Saturday, September 10, 2011

End of family's careers on rural routes prompts a look back at one county's history of R.F.D.

The problems of the U.S. Postal Service, reflected by its listing of more than 3,700 post offices for possible closure, has prompted rural newspapers to publish stories about the post offices and rural residents' relationship with the mail, which is a larger part of the infrastructure in rural America, this writer told the Postal Regulatory Commission almost a year ago in opposing the end of Saturday delivery.

That relationship can be personal, as this writer's brother illustrated in this week's edition of the Clinton County News in Albany, Ky.: "An era in Clinton County that began 70 years ago when Leonard Little started carrying the mail on Rural Route Two ended on Wednesday, August 31, 2011, when Harold Little [in photo] pulled into the Albany Post Office lot for the last time in his official capacity of rural mail carrier. No more does a Little carry the mail in Clinton County."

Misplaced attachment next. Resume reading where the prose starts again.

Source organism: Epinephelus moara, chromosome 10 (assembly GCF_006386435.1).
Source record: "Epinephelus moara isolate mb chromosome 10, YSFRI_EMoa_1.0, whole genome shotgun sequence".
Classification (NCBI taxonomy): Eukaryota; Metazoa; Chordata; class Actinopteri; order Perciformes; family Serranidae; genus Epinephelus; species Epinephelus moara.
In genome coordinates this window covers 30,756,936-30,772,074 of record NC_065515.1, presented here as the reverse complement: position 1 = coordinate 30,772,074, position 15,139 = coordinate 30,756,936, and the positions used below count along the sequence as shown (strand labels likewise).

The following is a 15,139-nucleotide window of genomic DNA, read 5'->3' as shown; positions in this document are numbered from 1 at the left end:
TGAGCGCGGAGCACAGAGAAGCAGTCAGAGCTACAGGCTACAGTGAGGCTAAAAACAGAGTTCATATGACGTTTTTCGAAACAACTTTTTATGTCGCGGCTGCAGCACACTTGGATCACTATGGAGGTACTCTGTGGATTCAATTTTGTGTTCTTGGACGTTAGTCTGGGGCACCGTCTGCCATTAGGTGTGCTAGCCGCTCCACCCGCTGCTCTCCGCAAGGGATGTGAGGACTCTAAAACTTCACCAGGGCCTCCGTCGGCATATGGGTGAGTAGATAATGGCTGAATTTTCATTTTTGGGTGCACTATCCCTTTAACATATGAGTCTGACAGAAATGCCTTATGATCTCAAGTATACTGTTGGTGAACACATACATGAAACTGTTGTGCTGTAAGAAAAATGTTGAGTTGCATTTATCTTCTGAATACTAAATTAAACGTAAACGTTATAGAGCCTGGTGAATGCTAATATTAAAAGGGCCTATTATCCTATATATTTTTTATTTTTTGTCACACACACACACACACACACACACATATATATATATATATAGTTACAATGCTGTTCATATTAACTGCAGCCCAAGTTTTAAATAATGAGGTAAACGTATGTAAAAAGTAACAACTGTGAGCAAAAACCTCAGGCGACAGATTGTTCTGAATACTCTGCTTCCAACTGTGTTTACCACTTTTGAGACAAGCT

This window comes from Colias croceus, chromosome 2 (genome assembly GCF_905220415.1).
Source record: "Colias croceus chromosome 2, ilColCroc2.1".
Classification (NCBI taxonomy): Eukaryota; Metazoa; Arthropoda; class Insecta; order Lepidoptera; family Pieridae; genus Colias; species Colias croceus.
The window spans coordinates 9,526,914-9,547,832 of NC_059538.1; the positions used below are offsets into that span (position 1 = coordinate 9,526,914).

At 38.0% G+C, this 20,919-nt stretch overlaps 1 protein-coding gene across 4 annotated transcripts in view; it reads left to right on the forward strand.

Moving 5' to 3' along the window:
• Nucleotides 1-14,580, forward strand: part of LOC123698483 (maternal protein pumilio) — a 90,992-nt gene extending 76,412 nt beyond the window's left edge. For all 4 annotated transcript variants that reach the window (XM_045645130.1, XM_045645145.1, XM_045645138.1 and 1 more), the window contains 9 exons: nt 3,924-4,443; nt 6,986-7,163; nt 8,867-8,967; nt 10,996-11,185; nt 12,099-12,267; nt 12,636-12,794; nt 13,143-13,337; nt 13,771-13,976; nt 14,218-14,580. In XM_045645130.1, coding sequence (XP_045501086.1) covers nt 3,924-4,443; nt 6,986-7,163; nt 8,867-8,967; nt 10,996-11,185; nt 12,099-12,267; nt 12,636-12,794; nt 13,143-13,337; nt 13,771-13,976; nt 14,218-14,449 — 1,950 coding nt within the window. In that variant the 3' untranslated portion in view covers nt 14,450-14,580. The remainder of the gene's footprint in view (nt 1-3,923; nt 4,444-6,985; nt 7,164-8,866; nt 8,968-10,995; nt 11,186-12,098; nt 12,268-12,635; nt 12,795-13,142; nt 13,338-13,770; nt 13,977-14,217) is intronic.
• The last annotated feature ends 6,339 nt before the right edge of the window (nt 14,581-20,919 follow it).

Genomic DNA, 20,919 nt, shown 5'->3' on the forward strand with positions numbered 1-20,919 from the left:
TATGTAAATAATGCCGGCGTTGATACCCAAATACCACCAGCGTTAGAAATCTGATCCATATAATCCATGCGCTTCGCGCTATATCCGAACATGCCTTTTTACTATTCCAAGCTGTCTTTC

The story not only recounts the history of the Littles and the mail, but many of the other rural carriers in the county. going back to 1924, when it first got Rural Free Delivery and "the county was dotted with post offices every few miles," David Cross writes. "The RFD system was created by Congress for the convenience of the rural people and it was the major contributing factor to the demise of the rural post offices."

This is a story that is surely replicated elsewhere, and now's a good time to tell it. To read my brother's article, click here.

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